An excerpt from the book, Chaos by Raksha Bharadia.
The thrill of pursuit is over. We have what we had been chasing. Most of the firsts of romance are over—the first skip of the heartbeat, the first exchange of secret glances, the first holding of hands, the first declaration of love, the first kiss, the first lovemaking!
Now we have unfettered access to the other, both emotional and physical, our desires have been satiated, and since we have vowed commitment to each other, we are certain of the access in future too. The charm of opening our intimate space to the other, the privilege of being in another’s intimate space, has lost its novelty. We are no longer dying to know his favourite dish or song, no longer apprehensive about her likes and dislikes, or curious about what hurt her in the past or whom he was closest to. Our beloved reciprocates our un-frenzied state. The edge has waned, and with it, the anxiety and uncertainty and the chemical rush of being on that edge. We may call it maturity—or finding comfort and peace with each other—but in a very real sense we feel blasé about it. Besides, falling in love had meant merging, and now that merging has run its course.
Sometimes, the ‘unmerging’ that follows falling out of love, is ego-shattering and often traumatic.
But addicted to the stupor, to the charming state of feeling alive from our very core, we long for the feeling and unwillingly blame either the other or ourselves for the fizzed-out romance. What we had overlooked in the romance stage now bothers us; the very qualities that had appealed to us may now turn into irritants; what we had seen as the other’s simplicity may now seem boring; what we had earlier perceived as perfectionism may now seem nagging; the extrovert now seems aggressive; the quiet listener, closed and aloof. Exasperated, we ask,‘Are you really the person I fell in love with?’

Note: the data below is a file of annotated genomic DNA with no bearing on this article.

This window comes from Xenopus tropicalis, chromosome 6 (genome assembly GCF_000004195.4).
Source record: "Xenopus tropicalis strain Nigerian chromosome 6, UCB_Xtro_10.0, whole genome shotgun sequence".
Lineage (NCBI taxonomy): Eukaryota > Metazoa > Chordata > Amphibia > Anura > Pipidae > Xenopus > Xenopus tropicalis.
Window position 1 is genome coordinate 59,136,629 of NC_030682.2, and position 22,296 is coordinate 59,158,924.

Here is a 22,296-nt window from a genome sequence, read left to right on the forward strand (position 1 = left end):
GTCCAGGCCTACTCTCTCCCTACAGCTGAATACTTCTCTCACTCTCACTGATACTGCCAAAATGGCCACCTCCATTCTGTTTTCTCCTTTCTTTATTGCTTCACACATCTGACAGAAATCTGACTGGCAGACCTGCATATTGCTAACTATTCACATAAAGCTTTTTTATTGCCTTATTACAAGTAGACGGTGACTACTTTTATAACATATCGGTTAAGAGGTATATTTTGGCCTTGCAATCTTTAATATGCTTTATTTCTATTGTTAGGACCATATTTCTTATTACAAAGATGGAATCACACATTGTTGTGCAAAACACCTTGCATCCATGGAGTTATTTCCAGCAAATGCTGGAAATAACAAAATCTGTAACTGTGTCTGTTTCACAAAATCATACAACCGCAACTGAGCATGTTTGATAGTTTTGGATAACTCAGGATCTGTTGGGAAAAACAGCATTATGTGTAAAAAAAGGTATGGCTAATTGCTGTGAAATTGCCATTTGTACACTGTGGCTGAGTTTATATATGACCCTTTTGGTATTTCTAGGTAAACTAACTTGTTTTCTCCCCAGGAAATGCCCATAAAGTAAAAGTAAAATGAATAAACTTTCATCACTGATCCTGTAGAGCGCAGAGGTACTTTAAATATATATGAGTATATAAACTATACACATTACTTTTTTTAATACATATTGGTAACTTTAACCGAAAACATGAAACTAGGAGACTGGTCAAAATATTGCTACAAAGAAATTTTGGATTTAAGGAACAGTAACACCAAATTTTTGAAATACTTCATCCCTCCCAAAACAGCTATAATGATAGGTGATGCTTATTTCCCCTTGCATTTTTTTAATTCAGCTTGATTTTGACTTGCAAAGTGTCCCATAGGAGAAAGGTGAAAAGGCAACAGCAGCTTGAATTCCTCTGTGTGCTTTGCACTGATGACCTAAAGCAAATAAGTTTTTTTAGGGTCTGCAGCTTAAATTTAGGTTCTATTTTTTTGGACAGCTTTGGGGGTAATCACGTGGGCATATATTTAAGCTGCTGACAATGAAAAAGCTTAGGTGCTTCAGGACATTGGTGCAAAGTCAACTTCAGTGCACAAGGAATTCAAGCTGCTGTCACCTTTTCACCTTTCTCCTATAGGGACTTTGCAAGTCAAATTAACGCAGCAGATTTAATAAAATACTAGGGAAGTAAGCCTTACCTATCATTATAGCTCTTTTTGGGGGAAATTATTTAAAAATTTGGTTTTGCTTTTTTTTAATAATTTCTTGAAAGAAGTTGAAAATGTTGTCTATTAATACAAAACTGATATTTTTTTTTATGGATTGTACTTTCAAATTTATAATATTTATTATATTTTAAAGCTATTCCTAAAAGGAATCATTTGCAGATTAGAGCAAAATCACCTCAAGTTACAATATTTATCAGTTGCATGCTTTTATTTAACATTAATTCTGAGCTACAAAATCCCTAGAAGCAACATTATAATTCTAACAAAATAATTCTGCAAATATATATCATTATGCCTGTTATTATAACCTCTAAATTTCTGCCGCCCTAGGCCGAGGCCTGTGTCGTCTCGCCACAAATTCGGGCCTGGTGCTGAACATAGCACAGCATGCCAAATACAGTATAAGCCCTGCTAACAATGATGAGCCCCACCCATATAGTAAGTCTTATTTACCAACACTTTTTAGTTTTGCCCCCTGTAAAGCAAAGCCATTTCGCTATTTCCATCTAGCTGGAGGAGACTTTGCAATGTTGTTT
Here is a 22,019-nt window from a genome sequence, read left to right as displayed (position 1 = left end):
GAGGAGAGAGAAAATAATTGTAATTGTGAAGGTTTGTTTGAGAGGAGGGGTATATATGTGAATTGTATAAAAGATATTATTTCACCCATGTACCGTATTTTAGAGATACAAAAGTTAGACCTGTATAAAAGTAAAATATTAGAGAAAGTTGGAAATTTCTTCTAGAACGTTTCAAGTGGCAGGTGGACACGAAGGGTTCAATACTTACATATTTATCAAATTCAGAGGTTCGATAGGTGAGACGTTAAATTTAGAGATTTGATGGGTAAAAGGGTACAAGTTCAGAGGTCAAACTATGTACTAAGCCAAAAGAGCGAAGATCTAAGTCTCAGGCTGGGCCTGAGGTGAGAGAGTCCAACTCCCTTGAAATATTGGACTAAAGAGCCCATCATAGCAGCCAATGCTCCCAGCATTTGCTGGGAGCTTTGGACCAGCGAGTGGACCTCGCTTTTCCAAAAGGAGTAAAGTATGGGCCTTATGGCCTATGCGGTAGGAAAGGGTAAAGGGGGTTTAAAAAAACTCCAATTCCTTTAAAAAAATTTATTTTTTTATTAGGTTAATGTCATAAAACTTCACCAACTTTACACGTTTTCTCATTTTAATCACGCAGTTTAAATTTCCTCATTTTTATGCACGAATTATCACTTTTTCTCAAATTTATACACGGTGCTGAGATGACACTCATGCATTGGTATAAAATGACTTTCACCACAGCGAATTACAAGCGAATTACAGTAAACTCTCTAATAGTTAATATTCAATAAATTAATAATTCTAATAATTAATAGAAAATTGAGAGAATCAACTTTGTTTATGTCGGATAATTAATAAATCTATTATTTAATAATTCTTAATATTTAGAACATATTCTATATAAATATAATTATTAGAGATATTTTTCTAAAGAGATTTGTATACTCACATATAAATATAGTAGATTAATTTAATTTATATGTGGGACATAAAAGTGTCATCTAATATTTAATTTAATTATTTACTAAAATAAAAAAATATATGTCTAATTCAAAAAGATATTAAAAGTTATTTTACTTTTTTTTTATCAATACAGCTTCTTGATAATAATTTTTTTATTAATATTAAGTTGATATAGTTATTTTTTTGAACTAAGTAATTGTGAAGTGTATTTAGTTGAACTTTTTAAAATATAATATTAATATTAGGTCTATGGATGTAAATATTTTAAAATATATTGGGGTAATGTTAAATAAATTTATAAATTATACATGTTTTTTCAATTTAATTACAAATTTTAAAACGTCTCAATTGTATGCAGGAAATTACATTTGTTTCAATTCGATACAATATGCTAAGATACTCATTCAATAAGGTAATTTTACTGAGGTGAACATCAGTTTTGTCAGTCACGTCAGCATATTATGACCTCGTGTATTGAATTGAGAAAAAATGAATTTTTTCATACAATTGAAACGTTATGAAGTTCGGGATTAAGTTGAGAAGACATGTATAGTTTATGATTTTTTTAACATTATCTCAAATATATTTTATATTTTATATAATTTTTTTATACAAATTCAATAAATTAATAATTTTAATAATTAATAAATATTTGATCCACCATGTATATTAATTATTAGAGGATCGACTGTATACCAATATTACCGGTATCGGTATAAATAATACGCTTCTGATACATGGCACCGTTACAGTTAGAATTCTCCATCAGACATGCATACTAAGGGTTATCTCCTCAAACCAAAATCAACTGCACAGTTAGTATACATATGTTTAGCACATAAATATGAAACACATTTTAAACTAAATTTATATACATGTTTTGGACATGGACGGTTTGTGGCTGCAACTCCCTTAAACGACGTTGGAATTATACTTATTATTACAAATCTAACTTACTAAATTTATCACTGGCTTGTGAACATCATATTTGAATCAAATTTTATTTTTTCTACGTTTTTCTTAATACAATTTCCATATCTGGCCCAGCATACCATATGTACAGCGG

Just as they were not Prince Charming to begin with, they do not really turn into frogs when the chemical cocktail’s effects subside.
Romantic love is notoriously precarious— obsessive, erratic, consuming, fleeting, exhilarating, depressing. Once requited, it can slip easily into boredom. It craves security and possession of the beloved, yet when this very craving finds fulfilment, the situation may seem stifling with time!
Glorification of romance as never-ending, glamorous and fulfilling, is repeatedly reinforced via innumerable mediums. Many industries and businesses depend on it— the fashion industry, health and wellness, television shows, music, literature and of course Bollywood!
In all other relationships (where romantic love is not at play) emotions and intensity are allowed to wax and wane, and though never comfortable or pleasant for the one at the receiving end, is accepted without much fuss and chaos. But in romantic love these phases are taken as aberrations, and appear as chaos. A friend wrote, ‘Why does (love) have to be irrational and like a drug-induced high… all grand and emphasized through every action and thought… why can’t it be allowed to be a little passive… allowed to wane a bit at times… why can’t you just like someone you love sometimes without wanting to get into their heads… without expecting them to fire you up every time without fail.’
Attraction between couples typically wanes after two years, yet television, movies and magazines actively encourage the notion that fading romance and boredom is a sign of a failed relationship. Mass media brainwashes us with unrealistic portrayals of romantic love contributing to the construction of impossible expectations. Glorification of romance as never-ending, glamorous and fulfilling, is repeatedly reinforced via innumerable mediums. Many industries and businesses depend on it— the fashion industry, health and wellness, television shows, music, literature and of course Bollywood! A ubiquitous feature of Bollywood cinema is happy endings—concluding a film with the union of a romantic couple. Besides, they oversimplify the process of falling in love and revalidate its eternal ideal forcing us to think that it could and should be achieved. Deepak Kashyap, counselling psychologist and a certified life-skills trainer with a private practice in Mumbai said to me during an interview, ‘What ruins romance is when you try to convert it into a three-hour Bollywood movie. Any book, any movie, any webcast is time-bound, and real life is long and boring. When you pack a life of three decades into a three-hour movie, you are expecting something different. And when your expectations are not fulfilled, you either attack yourself, others, or life.’
Image Credit: Raksha Bharadia/ Rupa Publications India
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Excerpted with permission from Chaos by Raksha Bharadia, Rupa Publications India.